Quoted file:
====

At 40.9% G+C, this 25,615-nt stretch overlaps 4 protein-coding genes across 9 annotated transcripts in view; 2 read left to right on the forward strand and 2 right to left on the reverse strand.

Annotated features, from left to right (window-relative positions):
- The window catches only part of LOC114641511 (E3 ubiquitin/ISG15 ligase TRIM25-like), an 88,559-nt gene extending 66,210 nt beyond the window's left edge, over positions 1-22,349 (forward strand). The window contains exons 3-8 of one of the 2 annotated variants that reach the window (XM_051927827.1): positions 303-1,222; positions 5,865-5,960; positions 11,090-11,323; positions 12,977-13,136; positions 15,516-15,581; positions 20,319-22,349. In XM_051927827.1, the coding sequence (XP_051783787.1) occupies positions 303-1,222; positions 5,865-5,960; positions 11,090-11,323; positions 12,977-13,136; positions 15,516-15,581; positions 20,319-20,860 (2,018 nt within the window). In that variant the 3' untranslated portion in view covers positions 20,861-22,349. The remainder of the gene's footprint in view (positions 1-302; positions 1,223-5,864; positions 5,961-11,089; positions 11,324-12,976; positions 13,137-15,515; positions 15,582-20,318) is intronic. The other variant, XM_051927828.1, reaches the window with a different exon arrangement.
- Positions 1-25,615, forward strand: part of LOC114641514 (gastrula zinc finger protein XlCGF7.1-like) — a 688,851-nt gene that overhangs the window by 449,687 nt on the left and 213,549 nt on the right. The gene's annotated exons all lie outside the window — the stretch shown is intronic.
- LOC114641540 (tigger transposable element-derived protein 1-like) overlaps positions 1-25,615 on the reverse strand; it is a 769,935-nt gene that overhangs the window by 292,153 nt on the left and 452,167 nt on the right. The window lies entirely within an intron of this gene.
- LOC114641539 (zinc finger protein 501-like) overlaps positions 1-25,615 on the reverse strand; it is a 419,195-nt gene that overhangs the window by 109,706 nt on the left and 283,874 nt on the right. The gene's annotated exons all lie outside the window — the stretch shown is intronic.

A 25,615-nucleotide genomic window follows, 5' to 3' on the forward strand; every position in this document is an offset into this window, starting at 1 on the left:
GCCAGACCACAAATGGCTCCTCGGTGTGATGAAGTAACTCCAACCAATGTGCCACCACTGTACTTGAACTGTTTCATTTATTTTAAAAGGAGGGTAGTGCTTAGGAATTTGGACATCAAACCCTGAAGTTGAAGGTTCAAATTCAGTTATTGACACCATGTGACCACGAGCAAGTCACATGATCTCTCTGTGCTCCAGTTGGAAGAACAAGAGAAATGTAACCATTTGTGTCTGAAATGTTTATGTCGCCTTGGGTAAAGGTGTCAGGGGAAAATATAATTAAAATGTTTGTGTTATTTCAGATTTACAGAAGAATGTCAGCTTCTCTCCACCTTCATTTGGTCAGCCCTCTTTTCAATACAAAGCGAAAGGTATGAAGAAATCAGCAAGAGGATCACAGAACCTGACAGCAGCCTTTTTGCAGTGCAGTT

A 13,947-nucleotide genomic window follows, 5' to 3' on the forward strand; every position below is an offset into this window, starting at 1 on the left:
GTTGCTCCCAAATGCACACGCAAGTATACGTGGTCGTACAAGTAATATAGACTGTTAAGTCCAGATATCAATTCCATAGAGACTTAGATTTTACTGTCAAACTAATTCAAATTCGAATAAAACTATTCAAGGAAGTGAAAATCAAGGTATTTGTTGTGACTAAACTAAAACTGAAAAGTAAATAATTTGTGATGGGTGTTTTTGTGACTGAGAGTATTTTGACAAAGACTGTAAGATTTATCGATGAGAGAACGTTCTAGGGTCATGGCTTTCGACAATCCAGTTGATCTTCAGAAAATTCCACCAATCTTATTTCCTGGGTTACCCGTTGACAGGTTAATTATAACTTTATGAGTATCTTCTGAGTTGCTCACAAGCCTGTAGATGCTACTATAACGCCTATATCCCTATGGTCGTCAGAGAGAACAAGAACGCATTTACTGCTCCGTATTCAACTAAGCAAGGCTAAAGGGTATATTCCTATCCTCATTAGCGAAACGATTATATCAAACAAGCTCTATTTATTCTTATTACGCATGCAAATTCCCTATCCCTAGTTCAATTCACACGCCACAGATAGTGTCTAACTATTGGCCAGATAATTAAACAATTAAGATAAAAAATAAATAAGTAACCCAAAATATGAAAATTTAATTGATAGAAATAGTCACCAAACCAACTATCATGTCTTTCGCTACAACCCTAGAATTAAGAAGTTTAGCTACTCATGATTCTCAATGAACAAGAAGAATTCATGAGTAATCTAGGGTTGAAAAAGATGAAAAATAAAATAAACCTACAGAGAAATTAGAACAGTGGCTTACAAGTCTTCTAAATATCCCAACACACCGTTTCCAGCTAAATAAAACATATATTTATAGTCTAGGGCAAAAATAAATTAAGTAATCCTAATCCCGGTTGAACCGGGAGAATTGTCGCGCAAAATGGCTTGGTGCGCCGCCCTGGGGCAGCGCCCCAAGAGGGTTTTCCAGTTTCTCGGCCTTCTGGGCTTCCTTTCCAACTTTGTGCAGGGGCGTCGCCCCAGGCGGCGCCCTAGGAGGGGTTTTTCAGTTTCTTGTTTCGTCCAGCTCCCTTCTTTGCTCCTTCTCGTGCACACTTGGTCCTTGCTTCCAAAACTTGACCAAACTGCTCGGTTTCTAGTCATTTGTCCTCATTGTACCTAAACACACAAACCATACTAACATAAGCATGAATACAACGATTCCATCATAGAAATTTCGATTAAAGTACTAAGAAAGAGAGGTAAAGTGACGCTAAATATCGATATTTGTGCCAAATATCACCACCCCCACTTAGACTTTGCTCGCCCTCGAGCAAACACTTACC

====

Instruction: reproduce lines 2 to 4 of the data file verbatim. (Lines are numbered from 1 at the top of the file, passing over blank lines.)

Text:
Annotated features, from left to right (window-relative positions):
- The window catches only part of LOC114641511 (E3 ubiquitin/ISG15 ligase TRIM25-like), an 88,559-nt gene extending 66,210 nt beyond the window's left edge, over positions 1-22,349 (forward strand). The window contains exons 3-8 of one of the 2 annotated variants that reach the window (XM_051927827.1): positions 303-1,222; positions 5,865-5,960; positions 11,090-11,323; positions 12,977-13,136; positions 15,516-15,581; positions 20,319-22,349. In XM_051927827.1, the coding sequence (XP_051783787.1) occupies positions 303-1,222; positions 5,865-5,960; positions 11,090-11,323; positions 12,977-13,136; positions 15,516-15,581; positions 20,319-20,860 (2,018 nt within the window). In that variant the 3' untranslated portion in view covers positions 20,861-22,349. The remainder of the gene's footprint in view (positions 1-302; positions 1,223-5,864; positions 5,961-11,089; positions 11,324-12,976; positions 13,137-15,515; positions 15,582-20,318) is intronic. The other variant, XM_051927828.1, reaches the window with a different exon arrangement.
- Positions 1-25,615, forward strand: part of LOC114641514 (gastrula zinc finger protein XlCGF7.1-like) — a 688,851-nt gene that overhangs the window by 449,687 nt on the left and 213,549 nt on the right. The gene's annotated exons all lie outside the window — the stretch shown is intronic.